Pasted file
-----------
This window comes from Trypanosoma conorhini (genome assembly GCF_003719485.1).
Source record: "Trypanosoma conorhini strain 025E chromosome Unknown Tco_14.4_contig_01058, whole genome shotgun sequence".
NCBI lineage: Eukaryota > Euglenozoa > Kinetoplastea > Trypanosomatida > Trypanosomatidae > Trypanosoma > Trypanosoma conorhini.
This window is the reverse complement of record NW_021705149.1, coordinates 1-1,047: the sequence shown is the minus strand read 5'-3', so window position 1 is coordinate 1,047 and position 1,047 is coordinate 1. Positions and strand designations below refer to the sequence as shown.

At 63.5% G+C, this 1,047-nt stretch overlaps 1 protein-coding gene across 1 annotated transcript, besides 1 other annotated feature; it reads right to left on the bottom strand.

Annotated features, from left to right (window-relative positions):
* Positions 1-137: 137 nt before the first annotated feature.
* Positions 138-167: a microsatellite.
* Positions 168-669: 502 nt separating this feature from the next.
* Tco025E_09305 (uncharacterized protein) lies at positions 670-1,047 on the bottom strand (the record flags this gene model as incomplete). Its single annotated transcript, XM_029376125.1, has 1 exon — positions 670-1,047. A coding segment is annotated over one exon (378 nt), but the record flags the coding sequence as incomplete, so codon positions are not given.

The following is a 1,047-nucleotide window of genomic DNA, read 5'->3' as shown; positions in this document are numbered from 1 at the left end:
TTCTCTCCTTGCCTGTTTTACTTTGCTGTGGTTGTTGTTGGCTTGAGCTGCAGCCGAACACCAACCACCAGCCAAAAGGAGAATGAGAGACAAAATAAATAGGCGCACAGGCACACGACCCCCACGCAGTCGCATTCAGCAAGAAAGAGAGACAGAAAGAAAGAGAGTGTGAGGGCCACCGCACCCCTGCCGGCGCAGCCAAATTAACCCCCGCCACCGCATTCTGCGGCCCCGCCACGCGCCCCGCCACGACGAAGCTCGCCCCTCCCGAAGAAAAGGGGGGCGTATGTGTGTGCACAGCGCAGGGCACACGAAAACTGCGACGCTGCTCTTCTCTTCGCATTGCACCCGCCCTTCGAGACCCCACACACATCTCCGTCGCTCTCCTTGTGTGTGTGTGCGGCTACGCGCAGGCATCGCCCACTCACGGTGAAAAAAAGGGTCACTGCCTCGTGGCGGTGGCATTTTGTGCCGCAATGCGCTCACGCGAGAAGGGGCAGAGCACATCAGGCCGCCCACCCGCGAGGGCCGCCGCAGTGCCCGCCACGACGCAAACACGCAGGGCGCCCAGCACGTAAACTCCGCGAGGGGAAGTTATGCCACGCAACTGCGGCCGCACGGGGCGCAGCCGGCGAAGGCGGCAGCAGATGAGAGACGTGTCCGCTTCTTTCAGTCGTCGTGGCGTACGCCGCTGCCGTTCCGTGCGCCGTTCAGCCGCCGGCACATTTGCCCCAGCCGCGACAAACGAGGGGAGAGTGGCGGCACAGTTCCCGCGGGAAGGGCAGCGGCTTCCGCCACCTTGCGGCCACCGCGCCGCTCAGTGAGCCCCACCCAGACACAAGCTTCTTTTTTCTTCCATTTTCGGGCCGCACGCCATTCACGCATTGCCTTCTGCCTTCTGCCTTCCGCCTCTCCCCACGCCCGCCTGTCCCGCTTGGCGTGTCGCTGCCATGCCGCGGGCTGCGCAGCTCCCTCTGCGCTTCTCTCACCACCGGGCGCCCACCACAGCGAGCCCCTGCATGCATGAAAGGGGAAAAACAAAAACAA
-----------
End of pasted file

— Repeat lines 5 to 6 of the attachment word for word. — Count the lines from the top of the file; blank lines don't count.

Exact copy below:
At 63.5% G+C, this 1,047-nt stretch overlaps 1 protein-coding gene across 1 annotated transcript, besides 1 other annotated feature; it reads right to left on the bottom strand.

Annotated features, from left to right (window-relative positions):